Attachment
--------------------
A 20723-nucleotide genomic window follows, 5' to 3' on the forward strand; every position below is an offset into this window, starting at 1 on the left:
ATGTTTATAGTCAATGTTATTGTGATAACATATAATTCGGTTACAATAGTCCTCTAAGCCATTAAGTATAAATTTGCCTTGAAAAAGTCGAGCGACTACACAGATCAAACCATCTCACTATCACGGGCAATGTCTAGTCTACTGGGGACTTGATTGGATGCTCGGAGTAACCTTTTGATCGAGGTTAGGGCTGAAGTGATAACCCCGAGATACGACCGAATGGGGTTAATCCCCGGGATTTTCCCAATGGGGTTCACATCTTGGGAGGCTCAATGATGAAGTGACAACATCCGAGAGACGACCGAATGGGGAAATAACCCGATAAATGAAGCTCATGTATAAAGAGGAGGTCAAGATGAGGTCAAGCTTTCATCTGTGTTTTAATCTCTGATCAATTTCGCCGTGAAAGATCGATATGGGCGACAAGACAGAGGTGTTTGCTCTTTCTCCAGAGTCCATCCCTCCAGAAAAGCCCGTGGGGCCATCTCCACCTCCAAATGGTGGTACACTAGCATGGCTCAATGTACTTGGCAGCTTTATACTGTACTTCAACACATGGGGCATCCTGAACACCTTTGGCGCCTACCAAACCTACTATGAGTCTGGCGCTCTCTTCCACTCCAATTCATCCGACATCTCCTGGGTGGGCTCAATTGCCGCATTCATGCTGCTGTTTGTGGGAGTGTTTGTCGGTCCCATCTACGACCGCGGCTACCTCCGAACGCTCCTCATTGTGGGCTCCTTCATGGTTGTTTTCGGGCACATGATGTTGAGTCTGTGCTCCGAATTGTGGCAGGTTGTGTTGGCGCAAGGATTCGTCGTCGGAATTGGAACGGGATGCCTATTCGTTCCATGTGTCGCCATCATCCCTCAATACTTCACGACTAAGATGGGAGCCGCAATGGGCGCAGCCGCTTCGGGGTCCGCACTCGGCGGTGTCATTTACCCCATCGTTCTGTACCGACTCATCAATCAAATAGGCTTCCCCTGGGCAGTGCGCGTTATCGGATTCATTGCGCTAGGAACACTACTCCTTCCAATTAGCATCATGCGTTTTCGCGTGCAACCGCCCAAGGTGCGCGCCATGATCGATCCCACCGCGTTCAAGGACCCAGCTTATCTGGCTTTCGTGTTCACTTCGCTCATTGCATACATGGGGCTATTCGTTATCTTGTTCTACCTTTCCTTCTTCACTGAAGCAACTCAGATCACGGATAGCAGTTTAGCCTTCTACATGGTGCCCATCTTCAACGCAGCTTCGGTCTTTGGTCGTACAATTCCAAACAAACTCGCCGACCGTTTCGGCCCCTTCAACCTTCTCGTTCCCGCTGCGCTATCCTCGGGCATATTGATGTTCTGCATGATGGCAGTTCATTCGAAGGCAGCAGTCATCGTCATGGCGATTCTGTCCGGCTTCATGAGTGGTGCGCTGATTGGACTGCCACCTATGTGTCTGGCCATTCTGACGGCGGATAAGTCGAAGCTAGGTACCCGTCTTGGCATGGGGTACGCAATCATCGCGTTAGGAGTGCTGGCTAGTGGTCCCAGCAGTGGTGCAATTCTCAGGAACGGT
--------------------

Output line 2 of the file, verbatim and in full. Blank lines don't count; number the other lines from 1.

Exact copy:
ATGTTTATAGTCAATGTTATTGTGATAACATATAATTCGGTTACAATAGTCCTCTAAGCCATTAAGTATAAATTTGCCTTGAAAAAGTCGAGCGACTACACAGATCAAACCATCTCACTATCACGGGCAATGTCTAGTCTACTGGGGACTTGATTGGATGCTCGGAGTAACCTTTTGATCGAGGTTAGGGCTGAAGTGATAACCCCGAGATACGACCGAATGGGGTTAATCCCCGGGATTTTCCCAATGGGGTTCACATCTTGGGAGGCTCAATGATGAAGTGACAACATCCGAGAGACGACCGAATGGGGAAATAACCCGATAAATGAAGCTCATGTATAAAGAGGAGGTCAAGATGAGGTCAAGCTTTCATCTGTGTTTTAATCTCTGATCAATTTCGCCGTGAAAGATCGATATGGGCGACAAGACAGAGGTGTTTGCTCTTTCTCCAGAGTCCATCCCTCCAGAAAAGCCCGTGGGGCCATCTCCACCTCCAAATGGTGGTACACTAGCATGGCTCAATGTACTTGGCAGCTTTATACTGTACTTCAACACATGGGGCATCCTGAACACCTTTGGCGCCTACCAAACCTACTATGAGTCTGGCGCTCTCTTCCACTCCAATTCATCCGACATCTCCTGGGTGGGCTCAATTGCCGCATTCATGCTGCTGTTTGTGGGAGTGTTTGTCGGTCCCATCTACGACCGCGGCTACCTCCGAACGCTCCTCATTGTGGGCTCCTTCATGGTTGTTTTCGGGCACATGATGTTGAGTCTGTGCTCCGAATTGTGGCAGGTTGTGTTGGCGCAAGGATTCGTCGTCGGAATTGGAACGGGATGCCTATTCGTTCCATGTGTCGCCATCATCCCTCAATACTTCACGACTAAGATGGGAGCCGCAATGGGCGCAGCCGCTTCGGGGTCCGCACTCGGCGGTGTCATTTACCCCATCGTTCTGTACCGACTCATCAATCAAATAGGCTTCCCCTGGGCAGTGCGCGTTATCGGATTCATTGCGCTAGGAACACTACTCCTTCCAATTAGCATCATGCGTTTTCGCGTGCAACCGCCCAAGGTGCGCGCCATGATCGATCCCACCGCGTTCAAGGACCCAGCTTATCTGGCTTTCGTGTTCACTTCGCTCATTGCATACATGGGGCTATTCGTTATCTTGTTCTACCTTTCCTTCTTCACTGAAGCAACTCAGATCACGGATAGCAGTTTAGCCTTCTACATGGTGCCCATCTTCAACGCAGCTTCGGTCTTTGGTCGTACAATTCCAAACAAACTCGCCGACCGTTTCGGCCCCTTCAACCTTCTCGTTCCCGCTGCGCTATCCTCGGGCATATTGATGTTCTGCATGATGGCAGTTCATTCGAAGGCAGCAGTCATCGTCATGGCGATTCTGTCCGGCTTCATGAGTGGTGCGCTGATTGGACTGCCACCTATGTGTCTGGCCATTCTGACGGCGGATAAGTCGAAGCTAGGTACCCGTCTTGGCATGGGGTACGCAATCATCGCGTTAGGAGTGCTGGCTAGTGGTCCCAGCAGTGGTGCAATTCTCAGGAACGGT